This Wild Life ~ Dewey Lake, August 2019

“Promise to stay wild with me.” ~ Victoria Erickson

Dewey Lake, American Lake, Kachess Loop

We have a tradition, of sorts, to meander into the wild at least once a year with our Hendies (Mike’s younger sister and her fam). But, as with most things that involve our children, it’s getting trickier and trickier to hold onto to our wild institutions. My sister-in-law was hoping for a Mt. Rainier destination but when I showed up at the White River Ranger Station at 7 a.m. on Friday morning in hopes of a sweet spot Saturday night, there was only one wilderness group camp left in the whole park that would accommodate us. And although it was in the park, it didn’t offer any views of that big beauty we were reaching for.  The ranger I spoke to recommended we try Dewey Lake instead, just outside the park ( which doesn’t require a permit).  And so – despite the cloudy forecast and our children’s grumblings we packed up and headed that way.

I think its easy to believe that making magic happen is easy for some.  But, the truth is, it’s always work. Nothing truly good is  easy to come by or easy to find.  You just have to decide what’s important to you – and make it happen sometimes.


Our original plan was just to do a one-night – Saturday to Sunday.  But, once the permit gig got squashed and we knew we were heading into Dewey with no guarantee of a camp spot, Mikey and I decided to hustled in Friday night after work with half our clan to see what we could find.
We parked at Chinook Pass and hopped over 410 on the PCT.
And entered into the WILDerness:)
The jaunt into Dewey starts out on the PCT side of the Naches Peak Loop.  The path is pristine and the incline is slight.
We shared our path with the clouds, but with a 6pm start no other humans joined us on this lovely little tread.
At 1.5 miles our pull into the clouds took a sharp left down to Dewey Lake.
Chase was not pleased with the fire restrictions.
Down at Dewey the nebulous mist was so dense we couldn’t see past it’s shores.  We bobbed and weaved our way around the PCT side of the lake (which boasted of beachy lakeside accomodations) trying to find a place to call our own – only to discover that everyone else had as well.  So we shimmied all the way to the end of the lake and took a left on the Dewey Lake trail in hopes of finding something on the other side.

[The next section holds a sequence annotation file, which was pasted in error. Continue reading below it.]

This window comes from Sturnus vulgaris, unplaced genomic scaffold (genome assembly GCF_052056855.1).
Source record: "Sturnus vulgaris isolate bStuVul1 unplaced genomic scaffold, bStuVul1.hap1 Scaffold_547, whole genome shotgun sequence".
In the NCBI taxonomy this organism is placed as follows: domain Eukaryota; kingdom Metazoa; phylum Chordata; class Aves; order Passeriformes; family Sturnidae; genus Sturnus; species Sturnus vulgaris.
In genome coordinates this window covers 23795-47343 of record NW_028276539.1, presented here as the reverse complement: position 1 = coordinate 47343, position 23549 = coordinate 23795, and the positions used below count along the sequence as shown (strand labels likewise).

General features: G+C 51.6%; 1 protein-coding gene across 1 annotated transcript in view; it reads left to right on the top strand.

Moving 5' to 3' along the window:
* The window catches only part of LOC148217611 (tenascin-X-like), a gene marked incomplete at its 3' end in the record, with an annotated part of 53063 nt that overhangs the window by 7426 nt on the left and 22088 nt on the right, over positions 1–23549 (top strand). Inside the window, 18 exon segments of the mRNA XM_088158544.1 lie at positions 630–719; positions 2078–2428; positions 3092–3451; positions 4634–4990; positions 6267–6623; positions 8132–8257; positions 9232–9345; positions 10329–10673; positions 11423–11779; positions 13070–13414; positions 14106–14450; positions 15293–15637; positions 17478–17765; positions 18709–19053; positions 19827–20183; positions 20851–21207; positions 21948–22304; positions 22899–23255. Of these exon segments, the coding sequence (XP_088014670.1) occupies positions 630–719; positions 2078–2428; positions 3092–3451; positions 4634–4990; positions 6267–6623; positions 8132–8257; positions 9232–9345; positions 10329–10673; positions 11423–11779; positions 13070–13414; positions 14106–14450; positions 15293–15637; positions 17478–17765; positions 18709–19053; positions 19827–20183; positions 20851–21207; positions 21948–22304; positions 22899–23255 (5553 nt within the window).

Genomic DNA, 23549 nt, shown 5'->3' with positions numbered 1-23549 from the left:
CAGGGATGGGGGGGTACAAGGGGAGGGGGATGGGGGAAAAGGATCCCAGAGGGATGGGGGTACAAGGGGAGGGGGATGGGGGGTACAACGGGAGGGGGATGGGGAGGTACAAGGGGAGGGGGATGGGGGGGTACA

Just before dark we found a cozy little opening in the trees on the far end of the woodsier side of the lake. Figuring it would do at least until morning light, Mike pitched our tents while I boiled water for a late dinner.
A thick brume blew through the trees surrounding us, dousing them with its irriguous entrails and then those tall timbers wept upon us as we huddled in the dark.  Chase and Hadley took to their two-man promptly after dinner.  But, we savored the dank and wild night, sipping on wine and listening to our teenagers chat and laugh in their humble little abode until the wee hours.

At home, we live together.  But, its easy to fill the spaces between with us with others and other things.  Sometimes, it is only out here, in the wild, that kinfolk become comrads – remembering the gifts they have in one another – for life.

At 6 a.m. heavy hooves danced in the lake just outside our forested walls, rousing me from my slumber.
I rolled around in the tent for a bit and then rose to this wonder.
And a light I had been longing for shimmered all around.
I had told our buddies that we would try to find a spot on the PCT side of the lake.  So, just to make sure they could find their way to us, I ran back to where the trail split and ushered them the other way:)
It worked like a charm!
But, by the time the ‘others’ of this wonderful life of ours found their way to us – so had a thick haze.
We all watched it roll across Dewey, hiding Rainier and eventually the light that shone above us as well.
Then we ventured back to camp.
Our Gal Dang Dog rolled in something putrid so Hads gave her bath in the lake.
And then the nine of us laughed…
and chatted around camp.